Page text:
Secondly, By this thofe benefits and comforts are intercepted which are better than life; there is a fenfible prefence of God; there are manifeftations of pardon, peace and love;

there are reviving influences and fresh anointings of the Spirit ; there are a thousand mercies of this kind, that in their feafons are communicated to men in the way of duty; and would it not grieve a man to the very heart and foul, to be defeated of those ineftimable treasures, by the breaking forth of the unbelief, pride, or vanity of his own heart, when fuch mercies are almost in his hand?" Your iniquities, (faith the pro"phet) have feparated betwixt you and your God; and your

fins have hid his face from you, that he will not hear," Ifa. lix. 2. O cruel covering! O difmal cloud! that hides the face of God from his people, that they cannot behold it! "Wherefore "am I come from Gefhur (faith Abfalom) if I may not fee "the king's face?"

What do I here upon my knees, faith a Chriftian, if I may not fee God? Duties are nothing to me without God; the world and all its comforts are dry and taftelefs things to me without God; his manifefted favour and fealed love are the very life of my life, and from this the corruptions of my own heart have cut me off,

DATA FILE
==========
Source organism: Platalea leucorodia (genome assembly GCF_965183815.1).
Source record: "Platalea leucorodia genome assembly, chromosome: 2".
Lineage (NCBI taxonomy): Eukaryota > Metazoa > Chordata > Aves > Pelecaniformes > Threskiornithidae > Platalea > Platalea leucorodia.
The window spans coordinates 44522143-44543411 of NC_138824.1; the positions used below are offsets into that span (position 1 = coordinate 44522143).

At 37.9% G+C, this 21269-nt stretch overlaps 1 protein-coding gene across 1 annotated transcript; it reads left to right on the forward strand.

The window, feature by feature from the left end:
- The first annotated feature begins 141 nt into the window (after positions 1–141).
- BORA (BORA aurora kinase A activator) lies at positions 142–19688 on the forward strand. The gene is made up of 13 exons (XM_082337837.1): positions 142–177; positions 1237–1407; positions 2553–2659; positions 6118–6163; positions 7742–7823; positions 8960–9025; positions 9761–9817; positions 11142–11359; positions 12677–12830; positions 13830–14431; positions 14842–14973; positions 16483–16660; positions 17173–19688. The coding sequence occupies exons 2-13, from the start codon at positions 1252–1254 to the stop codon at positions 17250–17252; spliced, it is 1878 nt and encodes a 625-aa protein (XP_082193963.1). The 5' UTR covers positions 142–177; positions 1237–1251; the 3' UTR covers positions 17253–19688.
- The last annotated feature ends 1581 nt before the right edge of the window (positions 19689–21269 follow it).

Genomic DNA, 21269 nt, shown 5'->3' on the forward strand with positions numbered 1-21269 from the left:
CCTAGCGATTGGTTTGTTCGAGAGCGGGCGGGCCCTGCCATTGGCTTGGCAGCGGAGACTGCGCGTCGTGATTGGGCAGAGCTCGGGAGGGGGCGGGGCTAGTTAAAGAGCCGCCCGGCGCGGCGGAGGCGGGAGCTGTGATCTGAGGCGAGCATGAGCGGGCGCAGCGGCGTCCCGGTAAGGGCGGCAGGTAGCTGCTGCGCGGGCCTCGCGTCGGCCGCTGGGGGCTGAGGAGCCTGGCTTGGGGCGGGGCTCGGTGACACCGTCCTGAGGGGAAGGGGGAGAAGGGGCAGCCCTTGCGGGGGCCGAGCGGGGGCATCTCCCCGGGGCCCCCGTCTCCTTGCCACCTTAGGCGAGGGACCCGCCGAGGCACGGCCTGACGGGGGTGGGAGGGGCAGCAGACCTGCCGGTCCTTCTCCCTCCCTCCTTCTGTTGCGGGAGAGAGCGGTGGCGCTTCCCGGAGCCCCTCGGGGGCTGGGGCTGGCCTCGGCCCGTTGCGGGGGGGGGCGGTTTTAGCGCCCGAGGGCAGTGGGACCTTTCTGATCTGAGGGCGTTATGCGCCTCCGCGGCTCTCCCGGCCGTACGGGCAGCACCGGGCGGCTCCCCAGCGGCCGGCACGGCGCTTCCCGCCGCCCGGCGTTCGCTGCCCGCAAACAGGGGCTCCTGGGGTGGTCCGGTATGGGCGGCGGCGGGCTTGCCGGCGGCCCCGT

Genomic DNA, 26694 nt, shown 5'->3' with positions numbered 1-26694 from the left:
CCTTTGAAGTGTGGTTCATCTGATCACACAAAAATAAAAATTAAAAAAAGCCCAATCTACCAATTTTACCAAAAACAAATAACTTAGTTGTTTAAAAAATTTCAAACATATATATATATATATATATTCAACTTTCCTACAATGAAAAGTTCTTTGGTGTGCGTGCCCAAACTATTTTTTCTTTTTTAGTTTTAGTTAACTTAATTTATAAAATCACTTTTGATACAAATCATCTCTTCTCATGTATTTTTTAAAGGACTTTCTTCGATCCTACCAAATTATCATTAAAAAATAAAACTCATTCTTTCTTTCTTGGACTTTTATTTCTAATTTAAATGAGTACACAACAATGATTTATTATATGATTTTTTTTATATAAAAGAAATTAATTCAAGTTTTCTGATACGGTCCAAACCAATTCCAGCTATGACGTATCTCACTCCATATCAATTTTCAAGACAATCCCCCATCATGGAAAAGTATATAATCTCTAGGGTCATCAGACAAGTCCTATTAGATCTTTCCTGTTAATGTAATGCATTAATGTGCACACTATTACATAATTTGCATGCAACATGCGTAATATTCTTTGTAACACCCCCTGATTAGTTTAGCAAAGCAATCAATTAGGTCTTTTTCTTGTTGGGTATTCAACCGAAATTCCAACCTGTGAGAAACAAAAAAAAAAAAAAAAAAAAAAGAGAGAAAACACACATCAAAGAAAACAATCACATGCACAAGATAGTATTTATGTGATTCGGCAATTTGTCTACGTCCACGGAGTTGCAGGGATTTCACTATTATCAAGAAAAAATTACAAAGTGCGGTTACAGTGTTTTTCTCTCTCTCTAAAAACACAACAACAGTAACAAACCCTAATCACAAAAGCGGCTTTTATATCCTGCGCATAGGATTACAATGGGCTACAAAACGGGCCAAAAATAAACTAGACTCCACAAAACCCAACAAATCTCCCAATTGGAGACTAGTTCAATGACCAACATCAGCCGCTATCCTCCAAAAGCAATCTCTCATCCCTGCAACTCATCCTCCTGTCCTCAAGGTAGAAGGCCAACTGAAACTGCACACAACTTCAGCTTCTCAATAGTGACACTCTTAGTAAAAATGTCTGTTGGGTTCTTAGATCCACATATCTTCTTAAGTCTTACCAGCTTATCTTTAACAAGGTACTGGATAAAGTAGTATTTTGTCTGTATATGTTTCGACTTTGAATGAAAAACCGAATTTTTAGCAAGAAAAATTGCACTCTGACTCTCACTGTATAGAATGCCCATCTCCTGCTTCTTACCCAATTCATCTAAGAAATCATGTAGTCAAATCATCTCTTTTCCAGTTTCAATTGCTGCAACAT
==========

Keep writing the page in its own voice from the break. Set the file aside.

Thirdly, By thefe things the beauty and excellency of duties are defaced. Thefe dead flies spoil that excellent ointment; for wherein confifts the beauty and true excellency of duties, but in that fpirituality and heavenly temper of foul with which they are performed? This makes them fuitable to their object, 'John iv. 24. Take away fpirituality from duties, and then you may number them among your fins, and the matters of your fhame and forrow. Take away the heart from duty, and what remains but a dead carcafs without life or beauty?

Fourthly, By these things gracious fouls are greatly puzzled and perplexed about their eftate and condition; this is the fountain of their fears and doubtings. Oh! when a man feels fuch deadness in his heart towards God, fuch ftiffness in his will to the will of God, fuch a liftlefs carelefs temper to all that is fpiritual, how (thinks he) can'this confift with a renewed ftate and temper? Sure no Chriftian is troubled with fuch an heart as mine is, especially when it fhall be found in its ordinary course, so free, nimble and indefatigable in its pur fuits and entertainments of things fenfual and earthly: there it is as the chariots of Amminadib, but here, like Pharaoh's chariots : there it as much needs the curb, as it doth the fpur here. Lord, faith the poor foul, I know not what to do; if I do not look into my heart, I cannot be fincere; and if Ido, I can have uo comfort. This is a fad perplexity indeed!